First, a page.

Patrick Lee is a Legal Advisor at CENTRAL. CENTRAL is a local Cambodian labour rights organisation working to empower Cambodian working people to demand transparent and accountable governance for labour and human rights.
The Cambodian Government, like many, was slow to react to the COVID-19 spread, though their initial response was more dismissive than most.
In late January, with the virus still largely confined to China, Prime Minister Hun Sen threatened to eject journalists from a press conference for wearing face masks, stating that fear caused by disinformation was the real illness.
It was surprising then, when not two weeks later, Ministry of Labour and Vocational Training spokesman Heng Sour apparently gave credence to the virus’ severity, warning of garment factory suspensions or closures in March due to insufficient raw material imports following factory closures in China. Some saw the statement as little more than another attempt to deflect attention from the potential impacts of the European Commission’s decision to suspend 20% of Cambodia’s tariff-free access to the European market from August 2020.
By early March, more than 30 factories had suspended operations, affecting approximately 20,000 workers. Simultaneously, with significant declines in primarily Chinese tourists, eight hotels in Siem Reap closed, with another 20 not paying salaries. On 9 March, Chinese imports resumed. By then, 50 factories had suspended employment, affecting 20,940 workers. The Government, though, trumpeted the resumption of imports as a resounding success, pointing to the re-opening of seven factories following the resumption as evidence.
By the end of March, confirmed Covid-19 cases globally exceeded 750,000, with more than 420,000 in Europe and over 140,000 cases in the United States. Governments across the globe announced increasingly strict restrictions on travel and movement. In Cambodia, the Government closed all schools, karaoke, cinemas, beer gardens, gyms, massages and spas, leaving hundreds of thousands without work and without social protection.
Concurrent declines in tourism also forced the closure of a number of restaurants and other businesses. At the same time, the Law on Governing the Nation in a State of Emergency was introduced. The Law, heavily criticised by human rights groups, grants the Government extraordinary powers in prohibiting or restricting freedom of expression both online and offline in terms of travel, meetings, work and publishing of information which could cause panic or chaos, damage national security, or cause confusion about the state of emergency.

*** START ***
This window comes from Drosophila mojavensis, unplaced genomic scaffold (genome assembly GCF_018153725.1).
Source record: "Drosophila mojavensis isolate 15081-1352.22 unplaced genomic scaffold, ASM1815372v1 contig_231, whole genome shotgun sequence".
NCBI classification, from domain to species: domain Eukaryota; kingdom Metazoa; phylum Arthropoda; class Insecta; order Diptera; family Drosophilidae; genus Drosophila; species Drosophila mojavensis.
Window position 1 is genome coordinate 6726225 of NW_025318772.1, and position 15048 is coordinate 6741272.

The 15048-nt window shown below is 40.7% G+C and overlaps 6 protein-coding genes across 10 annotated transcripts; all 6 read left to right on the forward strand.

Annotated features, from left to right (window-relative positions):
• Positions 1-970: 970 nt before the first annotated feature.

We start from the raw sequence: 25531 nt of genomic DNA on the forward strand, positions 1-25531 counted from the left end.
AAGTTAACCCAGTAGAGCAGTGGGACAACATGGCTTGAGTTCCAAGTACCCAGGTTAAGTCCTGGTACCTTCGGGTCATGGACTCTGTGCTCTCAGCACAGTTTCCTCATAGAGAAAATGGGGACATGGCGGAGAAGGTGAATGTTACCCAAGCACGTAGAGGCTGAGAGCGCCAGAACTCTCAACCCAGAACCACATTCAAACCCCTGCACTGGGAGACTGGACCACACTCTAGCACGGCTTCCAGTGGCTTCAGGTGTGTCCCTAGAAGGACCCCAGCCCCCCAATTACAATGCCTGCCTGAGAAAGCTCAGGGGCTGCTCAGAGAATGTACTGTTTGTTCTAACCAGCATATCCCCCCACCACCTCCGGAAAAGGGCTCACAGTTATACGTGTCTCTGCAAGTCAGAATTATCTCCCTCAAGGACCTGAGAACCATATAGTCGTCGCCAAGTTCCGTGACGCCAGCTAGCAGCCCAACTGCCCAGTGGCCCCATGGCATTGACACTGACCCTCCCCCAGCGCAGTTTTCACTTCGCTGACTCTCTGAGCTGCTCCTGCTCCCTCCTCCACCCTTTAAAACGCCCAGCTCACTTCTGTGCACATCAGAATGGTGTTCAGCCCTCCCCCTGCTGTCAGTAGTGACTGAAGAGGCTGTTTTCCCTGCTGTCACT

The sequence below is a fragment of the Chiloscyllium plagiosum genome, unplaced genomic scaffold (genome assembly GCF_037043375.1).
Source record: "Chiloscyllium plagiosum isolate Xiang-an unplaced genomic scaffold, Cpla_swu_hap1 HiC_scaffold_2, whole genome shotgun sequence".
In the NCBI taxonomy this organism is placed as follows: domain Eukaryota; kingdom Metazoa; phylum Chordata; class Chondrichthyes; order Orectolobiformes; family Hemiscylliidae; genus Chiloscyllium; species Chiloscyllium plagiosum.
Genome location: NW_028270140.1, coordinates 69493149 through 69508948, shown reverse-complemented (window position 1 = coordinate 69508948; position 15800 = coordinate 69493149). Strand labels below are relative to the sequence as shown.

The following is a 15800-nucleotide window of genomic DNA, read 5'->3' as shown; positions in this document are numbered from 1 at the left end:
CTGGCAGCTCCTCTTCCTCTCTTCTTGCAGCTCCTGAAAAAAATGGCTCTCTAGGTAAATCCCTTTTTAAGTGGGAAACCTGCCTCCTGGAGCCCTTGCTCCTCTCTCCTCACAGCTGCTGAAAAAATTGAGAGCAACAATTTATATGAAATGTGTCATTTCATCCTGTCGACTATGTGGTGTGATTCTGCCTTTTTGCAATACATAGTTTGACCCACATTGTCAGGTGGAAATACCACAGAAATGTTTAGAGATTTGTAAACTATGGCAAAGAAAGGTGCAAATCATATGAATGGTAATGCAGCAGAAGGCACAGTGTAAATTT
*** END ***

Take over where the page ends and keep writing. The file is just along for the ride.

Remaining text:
Travel restrictions were implemented over the Khmer New Year holiday (despite the King not having approved the emergency law) to prevent possible infection by the hundreds of thousands of garment workers travelling home. The Ministry ordered workers to continue working over New Year, with public holidays to be repaid later, and threatened those who took leave with termination for serious misconduct. However, some had already left prior to regulations being issued. In at least one case, these workers were terminated upon their return, although all but one has since been reinstated.
The economic impacts of lockdowns have left more than ten million people jobless in the United States as well as more than a million in Europe. The physical effects of the lockdowns, coupled with record declines in consumer spending, caused mass cancellations by brands of orders placed with supplier factories in countries like Cambodia.
Companies such as H&M and VF Corporation guaranteed payment for orders completed and in production, helping workers quickly receive wages. Some brands, such as PVH, requested extended payment terms, whilst others, like C&A cancelled all orders up until June without payment (but has since claimed to have reinstated 93% of these orders). It is imperative that brands follow through on payment for already-completed and already-placed orders to ensure workers can receive wages owed.
Existing protection mechanisms are inadequate
On April 28, the Ministry announced that more than 130 garment factories had suspended operations, affecting nearly 100,000 workers, whilst claiming only six factories had closed because of the virus, with more than 6000 workers affected. However, the long-term financial sustainability of some of these factories remains questionable considering many factories preferred closure before being encouraged by Ministry officials to suspend instead.
In February, the Prime Minister announced that suspended garment workers would receive 40% ($76) of their $190 monthly minimum wage from their employers, whilst the Government would provide an additional 20% ($38). Employers very quickly claimed they could not afford to continue paying 40% as ordered and demanded changes. In April, the Prime Minister did just that.
Payments were extended to affected tourism sector workers in several provinces, but were reduced to a total of $70 month, with $30 from employers and $40 from the Government.